Connecticut First Lady Cathy Malloy said Wednesday that scrutiny by the media is driving people, including women, from public life.
Malloy’s comments came during a question-and-answer portion of a town hall meeting sponsored by the Democratic pro-choice group EMILY’s List coinciding with the party’s national convention in Charlotte. They were heard — and recorded — by Albany Times Union political reporter Jimmy Vielkind.
Malloy was not part of the on-stage panel, which included the actress Ashley Judd and New York Sen. Kirsten Gillibrand. It was moderated by Cosmpolitan Editor Joanna Coles.
“One of the things about public life, whether they’re Republican or Democrat, is that people do not appreciate people in public life the way they should. They beat their politicians up every day, and this is a huge problem. Not only do we get beat up, our children get beat up. It’s a tough business,” she said.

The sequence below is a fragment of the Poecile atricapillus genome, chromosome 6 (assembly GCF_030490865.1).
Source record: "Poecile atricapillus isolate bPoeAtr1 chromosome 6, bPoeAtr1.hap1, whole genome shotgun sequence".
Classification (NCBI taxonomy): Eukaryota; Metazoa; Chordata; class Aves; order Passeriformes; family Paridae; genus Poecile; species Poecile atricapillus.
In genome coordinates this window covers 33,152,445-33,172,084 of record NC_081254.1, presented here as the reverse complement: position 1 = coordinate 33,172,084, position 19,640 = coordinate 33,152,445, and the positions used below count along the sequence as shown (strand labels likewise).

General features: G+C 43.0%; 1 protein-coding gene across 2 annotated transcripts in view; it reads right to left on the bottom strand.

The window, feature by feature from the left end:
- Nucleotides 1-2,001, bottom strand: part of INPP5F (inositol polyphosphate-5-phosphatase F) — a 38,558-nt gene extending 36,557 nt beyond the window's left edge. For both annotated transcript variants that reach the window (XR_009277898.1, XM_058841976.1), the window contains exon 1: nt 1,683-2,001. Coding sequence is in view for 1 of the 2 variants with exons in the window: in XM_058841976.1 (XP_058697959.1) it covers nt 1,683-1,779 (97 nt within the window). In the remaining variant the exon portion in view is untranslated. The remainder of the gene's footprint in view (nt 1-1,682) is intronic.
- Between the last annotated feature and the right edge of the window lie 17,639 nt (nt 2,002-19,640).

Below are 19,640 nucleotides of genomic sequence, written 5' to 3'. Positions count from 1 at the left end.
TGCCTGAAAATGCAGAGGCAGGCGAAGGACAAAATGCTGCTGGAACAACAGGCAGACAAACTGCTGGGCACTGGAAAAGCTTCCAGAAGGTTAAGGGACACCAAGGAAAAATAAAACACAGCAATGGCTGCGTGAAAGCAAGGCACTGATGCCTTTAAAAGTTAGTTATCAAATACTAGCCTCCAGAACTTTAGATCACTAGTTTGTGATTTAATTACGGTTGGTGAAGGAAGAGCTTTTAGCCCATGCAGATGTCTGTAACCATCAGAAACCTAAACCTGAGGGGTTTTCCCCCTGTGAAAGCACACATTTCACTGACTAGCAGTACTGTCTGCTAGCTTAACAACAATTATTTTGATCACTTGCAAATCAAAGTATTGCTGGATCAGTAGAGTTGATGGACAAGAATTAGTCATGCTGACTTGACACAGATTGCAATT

“In April I drove to work and I forgot to put my seat belt on, and I was pulled over by police. Of course, they had no idea
who I was because I drive this really shitty car, and they didn’t believe that I was the governor’s wife in this shitty car. And I was driving myself, because of course, governor’s wives only get security when we’re with our husbands. We’re pretty second-class without them.”
“National news,” she said. “It’s just so bizarre. We choose to be in public life. We choose to run for office, so nobody should feel sorry for us. This is what we do.
“When people need to make the choice if they want to get into public office or not, they say, wow, do we really want to subject our children to this? Or our wives to this? Or our husbands? It’s a big decision because the media just won’t let up.”